Note the humor/prescience in the Folgers woman (Harriet) offering Josh coffee (and then cherry pie). But Charlie hates cherry pie.
Charlie to Josh: you've got a reputation for succeeding at your work.
Josh to Charlie: I never go to weddings; they make me cry.
Later, Charlie to Josh: to you marriage is a crime.
And, at the end, Harriet to Josh: I've got a pot of coffee on.
Josh loses his gun to the Mexicans, gets it back, but then loses it to Mandeville's people. At episode end, Josh is gunless, with no good prospect of getting it back.
There is a scene where a shadow of Josh's gun on a tent wall tips off Mandeville. But Josh is outside the tent and the light is inside.
In the story, Josh does a favor for an old friend Sam Gladstone, who needs a prisoner escorted and who gives him a warning about the prisoner via a trip to Boot Hill (hence the show title; don't be the fourth headstone. The prisoner is a woman played by Mona Freeman)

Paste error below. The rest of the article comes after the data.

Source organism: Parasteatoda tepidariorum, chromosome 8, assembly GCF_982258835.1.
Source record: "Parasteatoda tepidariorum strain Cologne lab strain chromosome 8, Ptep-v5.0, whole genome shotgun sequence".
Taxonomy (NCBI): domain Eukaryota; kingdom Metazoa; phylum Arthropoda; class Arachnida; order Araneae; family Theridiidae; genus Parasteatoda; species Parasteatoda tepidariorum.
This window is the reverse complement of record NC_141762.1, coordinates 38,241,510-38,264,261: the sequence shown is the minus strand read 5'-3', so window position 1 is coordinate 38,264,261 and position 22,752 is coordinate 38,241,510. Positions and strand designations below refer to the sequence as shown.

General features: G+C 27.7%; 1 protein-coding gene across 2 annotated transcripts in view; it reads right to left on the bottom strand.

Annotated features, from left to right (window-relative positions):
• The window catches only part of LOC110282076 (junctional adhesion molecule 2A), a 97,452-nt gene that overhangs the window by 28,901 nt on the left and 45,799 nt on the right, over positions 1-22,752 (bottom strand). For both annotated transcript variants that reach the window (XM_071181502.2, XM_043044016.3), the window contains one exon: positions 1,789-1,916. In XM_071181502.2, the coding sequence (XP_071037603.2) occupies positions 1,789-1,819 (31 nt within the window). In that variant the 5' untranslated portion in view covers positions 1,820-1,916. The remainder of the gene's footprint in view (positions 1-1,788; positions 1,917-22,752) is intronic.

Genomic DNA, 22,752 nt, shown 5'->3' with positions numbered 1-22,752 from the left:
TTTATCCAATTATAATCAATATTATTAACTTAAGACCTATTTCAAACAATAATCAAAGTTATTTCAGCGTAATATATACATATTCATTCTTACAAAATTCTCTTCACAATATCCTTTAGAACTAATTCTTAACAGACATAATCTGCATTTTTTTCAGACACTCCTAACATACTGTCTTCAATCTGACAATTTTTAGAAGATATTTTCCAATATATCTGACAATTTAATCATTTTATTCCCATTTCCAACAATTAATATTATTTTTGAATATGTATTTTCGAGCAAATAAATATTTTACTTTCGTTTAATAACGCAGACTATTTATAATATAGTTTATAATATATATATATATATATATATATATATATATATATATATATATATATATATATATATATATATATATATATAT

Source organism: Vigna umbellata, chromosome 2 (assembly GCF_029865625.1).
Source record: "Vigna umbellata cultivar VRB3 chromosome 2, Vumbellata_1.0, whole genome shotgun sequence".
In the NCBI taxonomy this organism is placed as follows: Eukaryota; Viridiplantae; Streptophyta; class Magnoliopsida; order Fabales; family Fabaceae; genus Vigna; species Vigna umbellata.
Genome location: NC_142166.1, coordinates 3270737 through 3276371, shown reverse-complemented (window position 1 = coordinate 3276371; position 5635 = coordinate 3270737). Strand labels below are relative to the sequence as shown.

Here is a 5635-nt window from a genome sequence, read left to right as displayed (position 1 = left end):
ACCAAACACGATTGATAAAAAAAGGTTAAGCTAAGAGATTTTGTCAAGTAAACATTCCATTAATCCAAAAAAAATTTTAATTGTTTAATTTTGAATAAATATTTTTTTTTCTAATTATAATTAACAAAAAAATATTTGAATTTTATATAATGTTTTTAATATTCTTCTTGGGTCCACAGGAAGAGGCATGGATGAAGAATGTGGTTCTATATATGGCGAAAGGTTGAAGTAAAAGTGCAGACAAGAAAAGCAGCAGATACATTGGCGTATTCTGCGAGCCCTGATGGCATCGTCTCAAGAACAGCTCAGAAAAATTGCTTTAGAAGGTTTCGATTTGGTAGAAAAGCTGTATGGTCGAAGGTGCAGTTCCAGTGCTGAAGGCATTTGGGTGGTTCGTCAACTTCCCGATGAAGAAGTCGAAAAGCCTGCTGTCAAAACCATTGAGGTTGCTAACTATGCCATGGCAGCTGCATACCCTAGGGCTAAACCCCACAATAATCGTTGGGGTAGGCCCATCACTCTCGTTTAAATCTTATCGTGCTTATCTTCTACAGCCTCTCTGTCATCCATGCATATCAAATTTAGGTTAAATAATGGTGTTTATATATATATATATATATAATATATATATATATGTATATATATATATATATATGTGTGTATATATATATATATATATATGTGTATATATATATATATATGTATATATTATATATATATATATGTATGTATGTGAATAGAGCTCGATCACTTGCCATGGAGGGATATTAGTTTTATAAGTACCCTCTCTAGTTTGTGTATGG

The time stamp on the show is around 1877 and Josh reveals his family was once in Dallas.
Although told he was a fool by the Freeman character, Josh did heed the warnings. There is an appearance of Josh's second gun, which will be featured in some later episodes. Josh says to the Freeman character: you took the wrong gun.
There is an allusion to a town called Black Wells from where an escape can be made.
Favor and Yates racing against one another with different heards. Weed (Warren Oates) as ramrod for Yates and Wishbone with Yates. Quince with Favor.
A line of Wishbone: some friend you turned out to be Mr. Yates.
A line of Weed to Yates: quit this race.
Yates telegraphs from Diablo.
A rainstorm from Harrison to Saragossa saves Yates, or did it?